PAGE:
Editorial: Promises kept

December 04, 2003

Two promises made; two promises kept.

That's what the appointment Wednesday of Lt. Gov-elect Steve Pence to the position of Justice Cabinet secretary adds up to.

During the campaign, Pence and Gov.-elect Ernie Fletcher promised that Pence would be a working lieutenant governor and that more would be done to curb the epidemics in Kentucky.

In one fell swoop, Fletcher has put Pence to work and has given fighting the drug problem a high priority in his upcoming administration.

Pence is well-qualified for the task. Before becoming a candidate for lieutenant governor, Pence was the U.S. attorney for the western district of Kentucky.


He's an experienced crimininal prosecutor. In the early 1990s, he was a lead prosecutor of Operation Boptrot, which was the FBI's code name for an investigation of bribery and influence peddling in and around the General Assembly. Pence successfully prosecuted former House Speaker Don Blandford and Bruce Wilkinson, who was the appointments secretary for his uncle, then-Gov. Wallace Wilkinson.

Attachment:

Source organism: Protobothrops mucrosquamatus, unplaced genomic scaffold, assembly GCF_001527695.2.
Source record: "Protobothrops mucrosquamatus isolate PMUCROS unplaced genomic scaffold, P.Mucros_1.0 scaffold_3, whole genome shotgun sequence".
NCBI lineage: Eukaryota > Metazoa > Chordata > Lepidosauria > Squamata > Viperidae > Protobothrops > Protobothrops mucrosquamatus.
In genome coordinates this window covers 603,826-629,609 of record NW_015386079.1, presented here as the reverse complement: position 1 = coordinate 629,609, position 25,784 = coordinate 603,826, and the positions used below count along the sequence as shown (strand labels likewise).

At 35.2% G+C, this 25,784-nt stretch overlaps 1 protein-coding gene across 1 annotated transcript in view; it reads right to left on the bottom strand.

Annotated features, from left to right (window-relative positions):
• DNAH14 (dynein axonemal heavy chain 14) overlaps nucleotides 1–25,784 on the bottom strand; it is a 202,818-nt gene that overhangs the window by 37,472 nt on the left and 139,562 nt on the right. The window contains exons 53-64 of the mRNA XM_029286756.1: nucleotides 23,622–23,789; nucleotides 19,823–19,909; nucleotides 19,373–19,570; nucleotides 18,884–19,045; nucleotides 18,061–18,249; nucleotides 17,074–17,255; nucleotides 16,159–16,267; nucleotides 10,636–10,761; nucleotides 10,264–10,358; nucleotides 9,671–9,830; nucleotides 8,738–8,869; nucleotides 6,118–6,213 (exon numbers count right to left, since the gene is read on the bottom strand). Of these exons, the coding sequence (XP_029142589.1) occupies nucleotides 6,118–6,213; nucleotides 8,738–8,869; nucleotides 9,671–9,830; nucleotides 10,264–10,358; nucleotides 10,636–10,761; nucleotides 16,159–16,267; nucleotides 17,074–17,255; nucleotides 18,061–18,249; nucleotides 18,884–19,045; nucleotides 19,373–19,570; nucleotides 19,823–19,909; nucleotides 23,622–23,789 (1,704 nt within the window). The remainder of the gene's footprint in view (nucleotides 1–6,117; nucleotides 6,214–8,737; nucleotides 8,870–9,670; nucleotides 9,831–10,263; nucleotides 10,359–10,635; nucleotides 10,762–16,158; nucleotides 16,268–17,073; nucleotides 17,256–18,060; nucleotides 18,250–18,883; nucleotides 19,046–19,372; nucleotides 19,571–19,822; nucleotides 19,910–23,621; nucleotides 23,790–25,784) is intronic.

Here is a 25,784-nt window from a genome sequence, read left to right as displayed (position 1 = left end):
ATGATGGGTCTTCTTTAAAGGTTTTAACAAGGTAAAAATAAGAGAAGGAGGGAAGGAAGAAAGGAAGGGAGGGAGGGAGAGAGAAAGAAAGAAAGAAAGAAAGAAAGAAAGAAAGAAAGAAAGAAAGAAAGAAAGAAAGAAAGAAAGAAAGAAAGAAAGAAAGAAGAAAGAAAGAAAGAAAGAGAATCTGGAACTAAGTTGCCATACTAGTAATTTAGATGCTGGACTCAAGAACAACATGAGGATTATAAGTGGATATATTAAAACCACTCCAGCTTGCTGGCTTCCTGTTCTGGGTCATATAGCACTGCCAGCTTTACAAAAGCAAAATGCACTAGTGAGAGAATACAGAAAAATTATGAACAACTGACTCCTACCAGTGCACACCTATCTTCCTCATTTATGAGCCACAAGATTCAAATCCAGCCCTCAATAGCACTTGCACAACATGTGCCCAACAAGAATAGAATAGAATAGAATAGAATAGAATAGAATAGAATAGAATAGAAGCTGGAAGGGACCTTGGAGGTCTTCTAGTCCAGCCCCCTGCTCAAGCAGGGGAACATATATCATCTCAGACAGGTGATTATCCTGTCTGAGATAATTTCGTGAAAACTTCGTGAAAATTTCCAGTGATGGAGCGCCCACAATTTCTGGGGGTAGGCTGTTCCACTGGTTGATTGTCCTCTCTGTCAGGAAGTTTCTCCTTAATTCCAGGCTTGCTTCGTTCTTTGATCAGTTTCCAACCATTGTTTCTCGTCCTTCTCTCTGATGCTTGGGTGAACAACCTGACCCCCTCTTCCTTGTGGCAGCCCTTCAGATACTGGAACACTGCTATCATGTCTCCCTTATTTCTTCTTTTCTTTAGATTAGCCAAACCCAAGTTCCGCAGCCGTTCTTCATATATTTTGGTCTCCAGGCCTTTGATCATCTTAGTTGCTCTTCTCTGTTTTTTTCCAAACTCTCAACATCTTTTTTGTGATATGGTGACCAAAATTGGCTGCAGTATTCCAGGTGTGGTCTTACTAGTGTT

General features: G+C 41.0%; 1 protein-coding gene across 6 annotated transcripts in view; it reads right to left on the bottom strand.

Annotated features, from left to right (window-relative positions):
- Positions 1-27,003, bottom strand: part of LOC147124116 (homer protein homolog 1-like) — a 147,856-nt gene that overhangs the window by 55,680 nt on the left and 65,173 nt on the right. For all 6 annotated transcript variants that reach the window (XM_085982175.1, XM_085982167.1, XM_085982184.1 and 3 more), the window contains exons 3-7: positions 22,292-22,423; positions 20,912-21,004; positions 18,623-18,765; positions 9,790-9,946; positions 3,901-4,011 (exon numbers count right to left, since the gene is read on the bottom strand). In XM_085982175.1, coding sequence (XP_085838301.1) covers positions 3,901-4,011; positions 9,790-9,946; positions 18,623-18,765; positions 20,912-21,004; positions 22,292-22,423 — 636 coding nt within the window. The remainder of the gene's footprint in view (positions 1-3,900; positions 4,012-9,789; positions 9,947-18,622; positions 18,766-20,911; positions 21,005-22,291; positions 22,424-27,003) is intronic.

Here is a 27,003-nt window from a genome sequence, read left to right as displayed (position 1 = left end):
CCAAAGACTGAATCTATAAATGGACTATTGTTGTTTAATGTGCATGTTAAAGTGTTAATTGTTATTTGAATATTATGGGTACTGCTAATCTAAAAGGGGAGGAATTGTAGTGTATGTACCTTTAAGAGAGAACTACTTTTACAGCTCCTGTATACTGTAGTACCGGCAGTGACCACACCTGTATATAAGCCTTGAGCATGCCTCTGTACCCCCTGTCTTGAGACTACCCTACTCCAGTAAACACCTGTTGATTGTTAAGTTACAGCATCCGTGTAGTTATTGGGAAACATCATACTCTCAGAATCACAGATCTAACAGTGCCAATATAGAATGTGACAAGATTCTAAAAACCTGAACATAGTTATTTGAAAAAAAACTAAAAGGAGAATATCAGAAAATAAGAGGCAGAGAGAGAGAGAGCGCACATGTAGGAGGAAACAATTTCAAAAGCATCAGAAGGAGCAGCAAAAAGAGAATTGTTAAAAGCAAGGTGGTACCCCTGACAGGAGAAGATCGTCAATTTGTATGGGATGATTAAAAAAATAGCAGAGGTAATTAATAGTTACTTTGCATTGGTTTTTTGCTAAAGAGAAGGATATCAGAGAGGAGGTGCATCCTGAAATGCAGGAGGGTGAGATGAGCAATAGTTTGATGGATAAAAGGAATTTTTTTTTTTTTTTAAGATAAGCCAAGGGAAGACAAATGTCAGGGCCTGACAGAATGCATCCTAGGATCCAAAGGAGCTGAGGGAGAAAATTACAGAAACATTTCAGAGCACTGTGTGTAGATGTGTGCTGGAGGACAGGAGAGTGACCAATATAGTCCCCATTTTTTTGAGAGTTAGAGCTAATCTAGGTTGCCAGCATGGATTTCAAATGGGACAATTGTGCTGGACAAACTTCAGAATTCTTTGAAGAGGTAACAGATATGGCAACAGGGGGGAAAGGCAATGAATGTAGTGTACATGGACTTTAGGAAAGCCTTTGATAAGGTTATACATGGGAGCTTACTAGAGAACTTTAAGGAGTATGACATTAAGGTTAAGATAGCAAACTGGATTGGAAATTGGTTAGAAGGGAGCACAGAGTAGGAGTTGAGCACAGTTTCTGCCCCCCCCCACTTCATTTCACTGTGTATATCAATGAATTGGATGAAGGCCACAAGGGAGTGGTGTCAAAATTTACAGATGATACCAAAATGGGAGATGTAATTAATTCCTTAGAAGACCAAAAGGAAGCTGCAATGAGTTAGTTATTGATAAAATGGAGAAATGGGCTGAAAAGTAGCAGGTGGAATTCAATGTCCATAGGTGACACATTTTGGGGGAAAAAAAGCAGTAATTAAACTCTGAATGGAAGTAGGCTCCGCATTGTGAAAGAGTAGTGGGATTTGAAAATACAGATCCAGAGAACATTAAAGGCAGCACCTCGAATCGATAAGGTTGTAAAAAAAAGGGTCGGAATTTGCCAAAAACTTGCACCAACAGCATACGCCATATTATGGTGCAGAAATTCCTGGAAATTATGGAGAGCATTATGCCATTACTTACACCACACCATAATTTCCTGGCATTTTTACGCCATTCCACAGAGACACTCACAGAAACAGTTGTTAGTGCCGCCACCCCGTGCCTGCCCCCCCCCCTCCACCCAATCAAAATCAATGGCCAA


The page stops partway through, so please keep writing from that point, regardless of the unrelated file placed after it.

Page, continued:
It's also worth noting that Pence also was able to persuade another former U.S. attorney, Joseph Whittle, to become general counsel of the Justice Cabinet. That puts two high-powered prosecutors at the top of the state's law enforcement system.

Both Fletcher and Pence have spoken eloquently about the lives and families destroyed by the twin scourges of methamphetamine and OxyContin, particularly in the state's rural areas.

Kentuckians have good reason to believe now that their campaign promises to do more about this problem were more than empty rhetoric.

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